Regardless of who we are or what condition our life is in, we function optimally when we hope in God. If circumstances are bad, we surely need hope. If they are good, we need hope that they will stay that way! It is not hope in the world that guides us, inspires us, and leads us forward. It is hope in God and God’s good for us.

Hope releases joy, and the joy of the Lord is our strength. We can never assume that what we were, where we have been, or who we are and where we are today is all there is. As I always say, “we are not done yet.” It doesn’t matter the circumstances we are going through; God is greater than any obstacle we are facing.

The Bible tells us five important qualities about hope. First, it is never lost. It may be unseen, but it is still there. Romans 8:24 tells us, “For in this hope we were saved. But hope that is seen is no hope at all. Who hopes for what they already have?

The second thing about hope is that we can trust it, and confidently hope on God. Romans 12:12 teaches, “Rejoice in our confident hope. Be patient in trouble, and keep on praying.”

Third, true hope comes from God. The world does not offer true hope. It can only offer temporary security, contentment, ease, or exhilaration, but true hope only comes from the Source that created hope, and that is God. Divine hope comes by trusting God even when circumstances are difficult. Trust produces compliance, which produces hope, which results in joy and peace; and that is the power of the Holy Spirit. In Romans 15:13 we read, “May the God of hope fill you with all joy and peace as you trust in him, so that you may overflow with hope by the power of the Holy Spirit.”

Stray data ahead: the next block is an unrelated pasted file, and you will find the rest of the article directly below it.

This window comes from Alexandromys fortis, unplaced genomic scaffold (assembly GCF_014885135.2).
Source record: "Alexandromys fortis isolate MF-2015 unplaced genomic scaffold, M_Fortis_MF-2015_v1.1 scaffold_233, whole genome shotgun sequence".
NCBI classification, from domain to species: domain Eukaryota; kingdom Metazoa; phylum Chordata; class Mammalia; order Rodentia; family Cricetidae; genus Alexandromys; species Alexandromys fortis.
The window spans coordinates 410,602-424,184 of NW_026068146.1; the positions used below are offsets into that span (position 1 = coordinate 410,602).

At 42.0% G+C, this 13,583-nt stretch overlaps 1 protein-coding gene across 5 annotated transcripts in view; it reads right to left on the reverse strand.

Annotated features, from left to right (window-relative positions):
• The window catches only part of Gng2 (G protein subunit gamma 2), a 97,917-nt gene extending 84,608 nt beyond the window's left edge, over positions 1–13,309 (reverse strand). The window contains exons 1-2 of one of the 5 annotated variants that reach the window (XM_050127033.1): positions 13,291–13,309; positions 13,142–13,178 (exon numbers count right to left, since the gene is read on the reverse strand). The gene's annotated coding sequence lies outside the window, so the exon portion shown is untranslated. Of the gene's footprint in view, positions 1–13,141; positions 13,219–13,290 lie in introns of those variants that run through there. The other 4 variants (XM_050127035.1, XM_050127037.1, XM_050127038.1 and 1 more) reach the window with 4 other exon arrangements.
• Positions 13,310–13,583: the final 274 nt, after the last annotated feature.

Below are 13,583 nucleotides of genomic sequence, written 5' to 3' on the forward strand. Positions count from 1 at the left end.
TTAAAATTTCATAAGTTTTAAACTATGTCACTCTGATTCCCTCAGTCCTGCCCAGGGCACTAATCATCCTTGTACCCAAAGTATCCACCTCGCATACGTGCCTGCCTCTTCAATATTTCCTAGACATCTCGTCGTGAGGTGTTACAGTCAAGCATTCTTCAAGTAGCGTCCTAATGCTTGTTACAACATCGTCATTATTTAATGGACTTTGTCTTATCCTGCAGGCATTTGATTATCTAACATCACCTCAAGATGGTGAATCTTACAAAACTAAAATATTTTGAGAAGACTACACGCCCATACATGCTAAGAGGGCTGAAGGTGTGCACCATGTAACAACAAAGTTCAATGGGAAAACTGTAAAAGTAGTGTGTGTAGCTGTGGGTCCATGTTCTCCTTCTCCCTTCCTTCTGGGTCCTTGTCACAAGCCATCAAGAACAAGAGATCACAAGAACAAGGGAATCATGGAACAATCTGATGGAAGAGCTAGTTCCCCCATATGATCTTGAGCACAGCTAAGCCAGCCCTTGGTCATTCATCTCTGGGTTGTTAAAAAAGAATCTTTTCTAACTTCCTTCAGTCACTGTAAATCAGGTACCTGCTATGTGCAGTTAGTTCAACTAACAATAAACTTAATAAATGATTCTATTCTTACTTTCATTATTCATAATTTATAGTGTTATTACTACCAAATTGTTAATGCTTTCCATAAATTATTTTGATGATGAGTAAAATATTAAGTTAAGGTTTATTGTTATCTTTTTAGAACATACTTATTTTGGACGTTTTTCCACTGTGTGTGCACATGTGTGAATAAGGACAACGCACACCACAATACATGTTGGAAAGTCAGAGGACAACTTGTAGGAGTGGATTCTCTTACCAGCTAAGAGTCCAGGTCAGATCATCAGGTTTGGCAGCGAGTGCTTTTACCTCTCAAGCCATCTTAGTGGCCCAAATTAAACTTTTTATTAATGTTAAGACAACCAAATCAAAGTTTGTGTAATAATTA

The fourth nature of hope is that it is a gift. The Holy Spirit gives us the power to hope and that is a demonstration of God’s love for us. Divine Hope gives us confidence, joy, peace, power, and love. That is a true gift! Romans 5:5 says, “And hope does not put us to shame, because God’s love has been poured out into our hearts through the Holy Spirit, who has been given to us.”

A fifth quality of hope is that it endures. Like love, hope endures; it persists. Hoping in God will never lead us into despair, because He has a plan for all of us. He has a future that is full of hope. As Proverbs 23:18 teaches, “There is surely a future hope for you, and your hope will not be cut off.”

Cultivating hope starts with identifying how we feel in this moment. To increase hope is the same procedure as developing any other virtue or the spiritual side of ourselves. When we manage our stress levels, we become capable of developing hope. Taking 90 seconds to focus on our breathing, attune to Spirit, and release the pressures of the world can return us to a hopeful mindset. Pursuing activities that bring us joy and put a smile on our face is mentioned in the growth of every virtue. The same is true for hopefulness. As mentioned last week, gratitude is the doorway, the parent of all other virtues, including hope. Becoming grateful for the things we have right now opens our hearts to expect more of the same.

Being aware of our hope levels can help us get back on track. If we are finding it difficult to feel hopeful right now, let’s start there. Hope is not thinking that everything is going to be fantastic. Hope is not delusional; it is a realistic expectation that something good is coming. God’s good is on the way. Hope opens our minds to the good intended for our lives and all the accomplishments God is preparing for us. Hope invites us into the Light and Love of God.

It is my prayer that we choose to believe God is going to do something better in our life. I pray that we look forward to this good and expect it. The world tells us, “Don’t get your hopes up, Patrick.” Forget the world … let’s dare to get our hopes up and know that Christ is calling us to something better than we can imagine! In the words of Martin Luther King, Jr., “We must accept finite disappointment, but never lose infinite hope.”